The governments in most states have created a simple process for anyone at risk of domestic violence to have their abuser restrained from contacting them. Here is how that works.
Temporary restraining order basics
Governments are trying to balance two things with temporary protective orders. On one hand, everyone in America has rights and you cannot take away those rights without some kind of due process. On the other hand, nobody wants to sit by and watch a spouse or child be abused. So state laws generally allow for some type of temporary restraining order that strikes a balance between the two concerns. You can usually get a temporary restraining order with minimal due process, but it is also only in force for a limited amount of time so the alleged abuser does not lose his or her rights permanently.
Look for abuse victim advocates
Supporters of domestic abuse victims know that legal options are useless if a victim cannot afford to get into court. So almost every state has some sort of government or charity organization that can help abuse victims through the process. If you do not have the money for a lawyer or you are just at a loss for what to do, consider calling the free National Domestic Violence Hotline at 1-800-799-SAFE (7233). The hotline can connect you with resources in your area that will usually be able to walk you through the restraining order process.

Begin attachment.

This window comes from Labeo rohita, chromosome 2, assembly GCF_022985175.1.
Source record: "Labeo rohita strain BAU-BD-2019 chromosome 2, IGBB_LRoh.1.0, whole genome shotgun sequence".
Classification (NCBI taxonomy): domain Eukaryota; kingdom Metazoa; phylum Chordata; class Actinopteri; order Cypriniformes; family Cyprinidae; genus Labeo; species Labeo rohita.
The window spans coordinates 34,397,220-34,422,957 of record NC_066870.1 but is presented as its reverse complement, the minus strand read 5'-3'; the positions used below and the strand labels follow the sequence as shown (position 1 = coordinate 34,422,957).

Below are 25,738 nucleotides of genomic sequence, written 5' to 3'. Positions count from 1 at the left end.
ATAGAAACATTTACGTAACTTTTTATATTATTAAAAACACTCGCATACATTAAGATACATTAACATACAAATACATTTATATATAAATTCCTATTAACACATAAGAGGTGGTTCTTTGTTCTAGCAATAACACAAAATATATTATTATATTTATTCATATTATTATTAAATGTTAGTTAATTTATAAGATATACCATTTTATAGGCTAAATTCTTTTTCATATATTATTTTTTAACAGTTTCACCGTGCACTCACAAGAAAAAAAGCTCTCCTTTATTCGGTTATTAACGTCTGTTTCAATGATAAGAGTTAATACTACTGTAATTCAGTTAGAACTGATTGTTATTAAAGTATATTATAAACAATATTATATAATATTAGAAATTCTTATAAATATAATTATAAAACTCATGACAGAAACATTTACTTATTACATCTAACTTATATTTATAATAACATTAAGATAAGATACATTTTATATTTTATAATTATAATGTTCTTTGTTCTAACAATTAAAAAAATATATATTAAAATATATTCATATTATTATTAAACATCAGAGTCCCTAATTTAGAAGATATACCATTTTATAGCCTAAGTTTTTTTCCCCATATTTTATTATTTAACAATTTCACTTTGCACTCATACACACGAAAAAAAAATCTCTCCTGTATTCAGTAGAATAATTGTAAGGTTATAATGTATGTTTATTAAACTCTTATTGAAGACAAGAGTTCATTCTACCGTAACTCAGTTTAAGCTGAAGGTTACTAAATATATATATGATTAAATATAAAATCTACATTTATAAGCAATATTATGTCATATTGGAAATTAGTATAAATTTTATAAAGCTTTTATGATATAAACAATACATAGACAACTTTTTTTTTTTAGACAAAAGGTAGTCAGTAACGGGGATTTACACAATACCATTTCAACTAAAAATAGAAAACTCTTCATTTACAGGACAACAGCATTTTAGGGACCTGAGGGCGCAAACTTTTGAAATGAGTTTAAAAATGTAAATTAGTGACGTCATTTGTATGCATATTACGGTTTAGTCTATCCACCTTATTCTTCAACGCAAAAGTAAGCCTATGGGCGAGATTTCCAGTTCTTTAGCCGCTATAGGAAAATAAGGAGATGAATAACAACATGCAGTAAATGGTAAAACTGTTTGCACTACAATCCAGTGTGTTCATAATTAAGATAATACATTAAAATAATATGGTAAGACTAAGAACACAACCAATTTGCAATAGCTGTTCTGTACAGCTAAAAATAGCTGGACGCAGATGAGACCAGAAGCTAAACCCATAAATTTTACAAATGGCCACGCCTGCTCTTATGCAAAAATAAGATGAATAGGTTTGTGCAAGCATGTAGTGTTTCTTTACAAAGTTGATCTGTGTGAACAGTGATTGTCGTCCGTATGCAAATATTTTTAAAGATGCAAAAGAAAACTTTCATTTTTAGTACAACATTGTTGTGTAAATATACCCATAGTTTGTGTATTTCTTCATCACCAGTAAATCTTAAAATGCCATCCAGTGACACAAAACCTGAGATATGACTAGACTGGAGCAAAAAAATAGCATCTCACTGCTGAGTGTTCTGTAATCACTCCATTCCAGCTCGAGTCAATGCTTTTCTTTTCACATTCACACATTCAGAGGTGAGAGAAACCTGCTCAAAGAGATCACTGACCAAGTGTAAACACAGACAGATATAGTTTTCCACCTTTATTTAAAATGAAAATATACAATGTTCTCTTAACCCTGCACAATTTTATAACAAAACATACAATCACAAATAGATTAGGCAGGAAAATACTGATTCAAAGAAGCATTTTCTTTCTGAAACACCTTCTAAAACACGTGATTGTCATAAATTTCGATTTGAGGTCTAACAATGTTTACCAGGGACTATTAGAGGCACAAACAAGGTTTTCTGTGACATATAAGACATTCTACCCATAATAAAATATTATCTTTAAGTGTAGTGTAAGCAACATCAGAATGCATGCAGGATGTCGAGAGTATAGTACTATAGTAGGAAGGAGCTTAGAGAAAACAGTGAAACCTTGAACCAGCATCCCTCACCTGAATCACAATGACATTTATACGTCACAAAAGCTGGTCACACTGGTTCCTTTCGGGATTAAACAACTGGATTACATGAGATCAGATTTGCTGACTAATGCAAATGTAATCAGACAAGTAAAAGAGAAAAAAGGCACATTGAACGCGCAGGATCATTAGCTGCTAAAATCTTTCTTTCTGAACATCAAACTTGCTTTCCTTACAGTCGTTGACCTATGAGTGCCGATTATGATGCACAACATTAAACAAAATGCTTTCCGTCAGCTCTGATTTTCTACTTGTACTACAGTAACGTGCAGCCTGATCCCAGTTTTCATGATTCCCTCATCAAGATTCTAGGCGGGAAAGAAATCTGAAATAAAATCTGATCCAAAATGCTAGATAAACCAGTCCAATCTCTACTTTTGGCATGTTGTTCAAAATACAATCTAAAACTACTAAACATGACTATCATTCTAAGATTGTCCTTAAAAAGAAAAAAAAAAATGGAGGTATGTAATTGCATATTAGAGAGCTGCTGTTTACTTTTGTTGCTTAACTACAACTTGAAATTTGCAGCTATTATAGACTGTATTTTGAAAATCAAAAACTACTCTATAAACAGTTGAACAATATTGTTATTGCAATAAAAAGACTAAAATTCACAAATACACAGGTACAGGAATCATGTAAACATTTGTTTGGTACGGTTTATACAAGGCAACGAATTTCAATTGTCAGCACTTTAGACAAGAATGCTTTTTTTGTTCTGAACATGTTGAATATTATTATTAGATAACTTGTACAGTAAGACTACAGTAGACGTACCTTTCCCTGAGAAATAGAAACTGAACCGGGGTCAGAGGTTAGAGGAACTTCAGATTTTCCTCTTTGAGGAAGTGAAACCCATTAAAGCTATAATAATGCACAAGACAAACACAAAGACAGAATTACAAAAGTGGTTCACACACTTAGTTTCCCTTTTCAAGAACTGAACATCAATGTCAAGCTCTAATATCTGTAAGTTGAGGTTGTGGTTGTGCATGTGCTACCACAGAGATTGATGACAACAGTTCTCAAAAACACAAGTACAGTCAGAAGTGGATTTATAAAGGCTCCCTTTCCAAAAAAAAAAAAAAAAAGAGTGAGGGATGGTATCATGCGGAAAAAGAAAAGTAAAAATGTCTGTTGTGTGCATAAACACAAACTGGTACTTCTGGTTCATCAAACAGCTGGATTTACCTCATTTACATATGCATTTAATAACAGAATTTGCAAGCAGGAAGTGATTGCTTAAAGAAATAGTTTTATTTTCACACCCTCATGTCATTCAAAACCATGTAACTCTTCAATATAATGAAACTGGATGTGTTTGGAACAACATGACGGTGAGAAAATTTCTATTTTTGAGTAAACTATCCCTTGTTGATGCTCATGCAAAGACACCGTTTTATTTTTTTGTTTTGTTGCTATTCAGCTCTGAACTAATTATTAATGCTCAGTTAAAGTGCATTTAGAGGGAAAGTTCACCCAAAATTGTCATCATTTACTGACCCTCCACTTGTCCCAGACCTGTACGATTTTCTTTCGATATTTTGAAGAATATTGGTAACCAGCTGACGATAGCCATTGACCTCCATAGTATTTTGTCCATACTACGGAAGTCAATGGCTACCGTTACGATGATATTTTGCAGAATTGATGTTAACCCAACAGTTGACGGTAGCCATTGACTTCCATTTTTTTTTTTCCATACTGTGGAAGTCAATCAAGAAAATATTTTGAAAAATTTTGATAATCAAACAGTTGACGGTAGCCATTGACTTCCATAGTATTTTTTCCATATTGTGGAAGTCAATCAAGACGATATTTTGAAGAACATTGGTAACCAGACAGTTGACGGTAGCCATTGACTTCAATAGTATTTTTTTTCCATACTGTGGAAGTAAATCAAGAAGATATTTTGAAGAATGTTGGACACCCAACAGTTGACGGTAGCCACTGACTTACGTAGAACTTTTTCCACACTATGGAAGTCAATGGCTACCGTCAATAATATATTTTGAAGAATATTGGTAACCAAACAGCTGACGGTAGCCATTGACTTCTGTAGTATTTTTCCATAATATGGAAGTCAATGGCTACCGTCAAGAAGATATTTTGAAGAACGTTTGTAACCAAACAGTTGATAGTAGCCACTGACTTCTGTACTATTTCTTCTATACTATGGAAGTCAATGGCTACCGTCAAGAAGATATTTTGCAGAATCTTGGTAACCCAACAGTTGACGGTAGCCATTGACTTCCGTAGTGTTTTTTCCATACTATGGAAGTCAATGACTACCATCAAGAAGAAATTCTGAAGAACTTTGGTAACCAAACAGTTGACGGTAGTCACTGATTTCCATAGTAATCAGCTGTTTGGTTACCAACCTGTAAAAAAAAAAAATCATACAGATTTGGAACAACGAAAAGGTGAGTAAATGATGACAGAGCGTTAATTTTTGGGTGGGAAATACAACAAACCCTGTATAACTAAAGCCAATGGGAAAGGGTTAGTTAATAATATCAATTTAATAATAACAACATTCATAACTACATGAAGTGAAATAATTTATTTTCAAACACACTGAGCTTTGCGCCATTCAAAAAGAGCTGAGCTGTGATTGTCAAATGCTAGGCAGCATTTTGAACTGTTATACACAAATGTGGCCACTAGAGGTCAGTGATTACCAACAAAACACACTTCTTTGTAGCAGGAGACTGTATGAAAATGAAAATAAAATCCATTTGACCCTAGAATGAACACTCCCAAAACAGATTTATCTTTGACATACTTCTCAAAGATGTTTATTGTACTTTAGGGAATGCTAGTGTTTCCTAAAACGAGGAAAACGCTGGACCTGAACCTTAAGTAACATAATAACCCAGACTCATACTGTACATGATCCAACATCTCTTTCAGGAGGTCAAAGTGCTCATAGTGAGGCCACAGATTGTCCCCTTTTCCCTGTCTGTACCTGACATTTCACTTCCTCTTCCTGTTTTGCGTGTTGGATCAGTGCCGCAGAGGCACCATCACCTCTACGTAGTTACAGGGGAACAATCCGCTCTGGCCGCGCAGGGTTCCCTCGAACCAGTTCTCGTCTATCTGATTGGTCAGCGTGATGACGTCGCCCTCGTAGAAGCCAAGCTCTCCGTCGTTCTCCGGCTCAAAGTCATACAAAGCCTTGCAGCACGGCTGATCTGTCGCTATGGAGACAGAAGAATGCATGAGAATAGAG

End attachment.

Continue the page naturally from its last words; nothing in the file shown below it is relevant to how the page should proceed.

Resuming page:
The legal process
The process itself is usually straightforward. An abuse victim typically has to go to the local courthouse and fill out a “petition” form. The form will describe the person asking for the restraining order (the petitioner), the person to be restrained (the respondent), why the respondent needs to be restrained, and what he or she should be restrained from doing. Usually, a judge will review the petition with only the petitioner in the courtroom and will issue a restraining order for a short period of time. It must then be delivered to the respondent (served), so he or she knows about the restrictions and has an opportunity to challenge the order in court. At some point, the petitioner may have a contested hearing in court where both parties will appear and dispute the order.
Whether a contested hearing is necessary or not, it helps for the petitioner to have good evidence to convince the court that abuse is happening or likely to happen without a restraining order. Specifics are very important. Petitioners should try to remember the exact day and circumstances of any abuse. Written communication is very helpful to convince a judge the petitioner’s story is true. For example, if a petitioner says she had a fight with her boyfriend and the boyfriend hit her, a text message apologizing or talking about the fight afterwards is helpful. Photographs of any injuries sustained are helpful as well, as are medical records. Restraining order hearings are generally done without any discovery, meaning petitioners are not usually allowed to request records from the other side and they instead must bring their own evidence of abuse.